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Feature: Performance upgrade

Feature: Performance upgrade
L-Acoustics K1 hangs have been flown on either side of the stage

Feature: Performance upgrade

The Chinese city of Chengdu has a new performing arts centre, underlining its emphasis on culture and arts in the region. Sue Su reports

In line with its commitment to develop local culture, the Chengdu government has been striving to establish the city as a music capital in recent years. One of the most recent of a number of important cultural buildings to have been built is the Wuliangye Chengdu Performing Arts Centre in the new heart of the city. The project has already won some major awards, including architectural accolade the Li Bing Prize for Sichuan Civil Engineering, as well being named one of the Top Ten Chinese Theatres with Outstanding Sound Effects by the China Institute of Stage Design’s audio committee.

The Wuliangye Chengdu Performing Arts Centre
The Wuliangye Chengdu Performing Arts Centre

The venue has a total construction area of about 99,000m2, with five storeys above ground and two beneath. It is run by the Chengdu Boyang Damofang Performing Company, which has vast experience in staging large-scale sports and entertainment events and counts many industry veterans among its staff. When considering the venue’s profit margins, the company made the bold decision to become the first indoor venue in northwestern China to install an L-Acoustics K1 system, provided by Rightway Audio Consulting. And according to the distributor’s president, Tao Jianxin, it has set a new level of professionalism for the industry.

‘Usually, the only theatres to be equipped with professional stage equipment have less than 3,000 seats,’ he claims, adding that larger venues such as auditoriums and indoor arenas are generally not built as professional performance venues, and therefore don’t provide complete lighting and sound equipment. The venue’s acoustics were also designed in strict accordance with theatre standards.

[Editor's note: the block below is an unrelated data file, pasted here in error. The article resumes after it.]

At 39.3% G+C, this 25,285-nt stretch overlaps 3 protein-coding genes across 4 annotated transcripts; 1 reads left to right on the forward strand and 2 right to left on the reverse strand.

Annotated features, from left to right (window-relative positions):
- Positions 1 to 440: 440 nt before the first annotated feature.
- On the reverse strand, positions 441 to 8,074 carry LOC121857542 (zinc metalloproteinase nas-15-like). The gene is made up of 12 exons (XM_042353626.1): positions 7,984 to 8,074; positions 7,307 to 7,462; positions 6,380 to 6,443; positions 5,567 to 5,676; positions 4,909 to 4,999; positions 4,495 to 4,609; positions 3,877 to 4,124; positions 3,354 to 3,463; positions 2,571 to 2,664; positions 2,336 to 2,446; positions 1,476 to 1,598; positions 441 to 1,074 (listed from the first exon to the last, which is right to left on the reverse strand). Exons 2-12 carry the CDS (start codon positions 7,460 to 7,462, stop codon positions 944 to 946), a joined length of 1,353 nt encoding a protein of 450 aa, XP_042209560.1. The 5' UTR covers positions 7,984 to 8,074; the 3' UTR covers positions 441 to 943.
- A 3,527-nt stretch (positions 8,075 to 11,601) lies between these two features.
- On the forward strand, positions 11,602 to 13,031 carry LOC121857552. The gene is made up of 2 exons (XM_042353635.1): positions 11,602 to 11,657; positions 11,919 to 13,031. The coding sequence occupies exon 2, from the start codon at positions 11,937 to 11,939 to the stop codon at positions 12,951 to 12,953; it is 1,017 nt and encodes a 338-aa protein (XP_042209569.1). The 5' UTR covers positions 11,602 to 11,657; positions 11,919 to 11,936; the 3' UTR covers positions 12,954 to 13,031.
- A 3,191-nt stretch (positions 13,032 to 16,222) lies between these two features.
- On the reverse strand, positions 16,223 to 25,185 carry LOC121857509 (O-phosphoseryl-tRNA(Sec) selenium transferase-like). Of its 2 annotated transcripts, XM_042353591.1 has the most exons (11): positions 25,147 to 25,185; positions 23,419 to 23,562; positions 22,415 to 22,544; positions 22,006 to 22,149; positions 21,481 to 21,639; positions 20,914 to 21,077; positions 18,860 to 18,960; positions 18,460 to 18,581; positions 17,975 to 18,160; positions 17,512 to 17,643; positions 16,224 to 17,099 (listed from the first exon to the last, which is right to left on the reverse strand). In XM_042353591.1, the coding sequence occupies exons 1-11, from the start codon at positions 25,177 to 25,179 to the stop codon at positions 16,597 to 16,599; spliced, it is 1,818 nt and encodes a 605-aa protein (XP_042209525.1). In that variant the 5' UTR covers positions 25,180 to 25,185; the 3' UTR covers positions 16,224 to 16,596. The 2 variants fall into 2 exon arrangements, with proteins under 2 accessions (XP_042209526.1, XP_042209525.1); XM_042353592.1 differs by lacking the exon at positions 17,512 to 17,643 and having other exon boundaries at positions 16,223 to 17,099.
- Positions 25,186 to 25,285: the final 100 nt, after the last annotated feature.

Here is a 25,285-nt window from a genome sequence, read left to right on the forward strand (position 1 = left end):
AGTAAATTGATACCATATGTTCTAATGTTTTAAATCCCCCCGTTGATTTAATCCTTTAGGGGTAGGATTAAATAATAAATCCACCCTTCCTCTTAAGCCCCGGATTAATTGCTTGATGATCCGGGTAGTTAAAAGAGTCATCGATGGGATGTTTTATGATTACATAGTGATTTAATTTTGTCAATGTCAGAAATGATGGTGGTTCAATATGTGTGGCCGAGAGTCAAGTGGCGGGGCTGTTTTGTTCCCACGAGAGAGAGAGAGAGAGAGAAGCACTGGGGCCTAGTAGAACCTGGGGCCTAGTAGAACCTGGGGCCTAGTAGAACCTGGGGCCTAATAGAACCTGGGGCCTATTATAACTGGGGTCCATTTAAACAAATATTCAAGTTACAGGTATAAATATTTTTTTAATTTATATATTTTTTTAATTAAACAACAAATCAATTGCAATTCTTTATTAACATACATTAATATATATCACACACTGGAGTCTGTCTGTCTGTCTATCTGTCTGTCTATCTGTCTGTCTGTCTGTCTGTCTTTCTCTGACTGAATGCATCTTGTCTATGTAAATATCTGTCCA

David Wang, director of stage art at Chengdu Boyang, has the distinction of being one of the first K1 users in Asia. Wang previously worked for Taiwanese rental company, Reyn Yang Professional Sound, and is also the sound engineer for well-known actor and singer, Jam Hsiao. Despite his familiarity with the brand, he chose K1 for the new arts centre’s day-to-day requirements rather than for any personal attachment.

‘This is a venue with more than 10,000 seats,’ he says. ‘The distance from the stage to the last seat is nearly 100m, and from time to time it will put on rock shows. So it needed speakers with a long throw and sufficient power, such as K1. Other speaker brands could have been supplied without any problems but, from the venue’s business perspective, and according to our feedback, K1 is the system that’s most accepted by rental companies and artists.’

David Wang and Tao Jianxin
David Wang and Tao Jianxin

The centre has 12,000 fixed seats and five auditorium levels distributed in a fan shape, with VIP rooms on the third and fourth floors. Twelve L-Acoustics K1 large-format WST line source cabinets have been flown on either side of the stage as the main L-R system, covering the first floor of the auditorium up to the VIP rooms on the fourth floor. Three K2 WST cabinets are hung below the K1 arrays as down-fill. Four Arcs II constant curvature WST elements have been installed on the stage lip to cover the first five rows of seats, while six Kara WST modular line source cabinets are stacked on both sides of the stage for side-fill. The subwoofer system consists of 12 stacks of two KS28s along the front of the stage. The fifth floor auditorium at the top is covered by a delay system of a row of 24 Kiva II ultra compact modular line source cabinets installed along a walkway in the roof of the venue. Onstage monitoring is provided by six X15 HiQs, and all speakers are driven and managed by L-Acoustics LA8 and LA-12X amplified controllers.